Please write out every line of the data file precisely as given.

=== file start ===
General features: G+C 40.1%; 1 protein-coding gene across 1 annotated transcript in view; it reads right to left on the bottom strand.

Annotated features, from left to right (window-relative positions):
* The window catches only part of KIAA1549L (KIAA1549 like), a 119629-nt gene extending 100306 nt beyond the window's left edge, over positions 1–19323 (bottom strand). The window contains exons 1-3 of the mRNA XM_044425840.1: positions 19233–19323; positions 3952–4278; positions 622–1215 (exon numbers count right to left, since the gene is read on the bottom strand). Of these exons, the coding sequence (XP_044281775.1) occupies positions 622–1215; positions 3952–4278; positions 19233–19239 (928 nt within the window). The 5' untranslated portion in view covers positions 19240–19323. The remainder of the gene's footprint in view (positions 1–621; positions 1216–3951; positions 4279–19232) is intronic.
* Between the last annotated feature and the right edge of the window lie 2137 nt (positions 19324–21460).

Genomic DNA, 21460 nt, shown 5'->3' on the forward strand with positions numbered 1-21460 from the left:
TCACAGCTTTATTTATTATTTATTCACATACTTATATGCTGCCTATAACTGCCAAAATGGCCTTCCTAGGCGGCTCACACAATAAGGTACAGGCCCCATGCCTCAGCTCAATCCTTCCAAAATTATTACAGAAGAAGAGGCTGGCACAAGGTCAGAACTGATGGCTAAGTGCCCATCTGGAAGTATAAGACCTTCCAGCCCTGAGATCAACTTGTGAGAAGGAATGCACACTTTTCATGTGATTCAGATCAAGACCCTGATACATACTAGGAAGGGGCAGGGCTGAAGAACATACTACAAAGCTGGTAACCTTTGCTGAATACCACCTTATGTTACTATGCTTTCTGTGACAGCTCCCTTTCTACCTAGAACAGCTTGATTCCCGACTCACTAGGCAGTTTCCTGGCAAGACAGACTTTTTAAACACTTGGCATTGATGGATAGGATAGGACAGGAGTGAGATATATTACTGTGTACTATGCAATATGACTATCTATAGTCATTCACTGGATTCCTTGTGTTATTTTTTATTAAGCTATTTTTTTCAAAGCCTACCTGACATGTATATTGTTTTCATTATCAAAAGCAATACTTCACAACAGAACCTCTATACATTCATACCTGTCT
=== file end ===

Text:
General features: G+C 40.1%; 1 protein-coding gene across 1 annotated transcript in view; it reads right to left on the bottom strand.

Annotated features, from left to right (window-relative positions):
* The window catches only part of KIAA1549L (KIAA1549 like), a 119629-nt gene extending 100306 nt beyond the window's left edge, over positions 1–19323 (bottom strand). The window contains exons 1-3 of the mRNA XM_044425840.1: positions 19233–19323; positions 3952–4278; positions 622–1215 (exon numbers count right to left, since the gene is read on the bottom strand). Of these exons, the coding sequence (XP_044281775.1) occupies positions 622–1215; positions 3952–4278; positions 19233–19239 (928 nt within the window). The 5' untranslated portion in view covers positions 19240–19323. The remainder of the gene's footprint in view (positions 1–621; positions 1216–3951; positions 4279–19232) is intronic.
* Between the last annotated feature and the right edge of the window lie 2137 nt (positions 19324–21460).

Genomic DNA, 21460 nt, shown 5'->3' on the forward strand with positions numbered 1-21460 from the left:
TCACAGCTTTATTTATTATTTATTCACATACTTATATGCTGCCTATAACTGCCAAAATGGCCTTCCTAGGCGGCTCACACAATAAGGTACAGGCCCCATGCCTCAGCTCAATCCTTCCAAAATTATTACAGAAGAAGAGGCTGGCACAAGGTCAGAACTGATGGCTAAGTGCCCATCTGGAAGTATAAGACCTTCCAGCCCTGAGATCAACTTGTGAGAAGGAATGCACACTTTTCATGTGATTCAGATCAAGACCCTGATACATACTAGGAAGGGGCAGGGCTGAAGAACATACTACAAAGCTGGTAACCTTTGCTGAATACCACCTTATGTTACTATGCTTTCTGTGACAGCTCCCTTTCTACCTAGAACAGCTTGATTCCCGACTCACTAGGCAGTTTCCTGGCAAGACAGACTTTTTAAACACTTGGCATTGATGGATAGGATAGGACAGGAGTGAGATATATTACTGTGTACTATGCAATATGACTATCTATAGTCATTCACTGGATTCCTTGTGTTATTTTTTATTAAGCTATTTTTTTCAAAGCCTACCTGACATGTATATTGTTTTCATTATCAAAAGCAATACTTCACAACAGAACCTCTATACATTCATACCTGTCT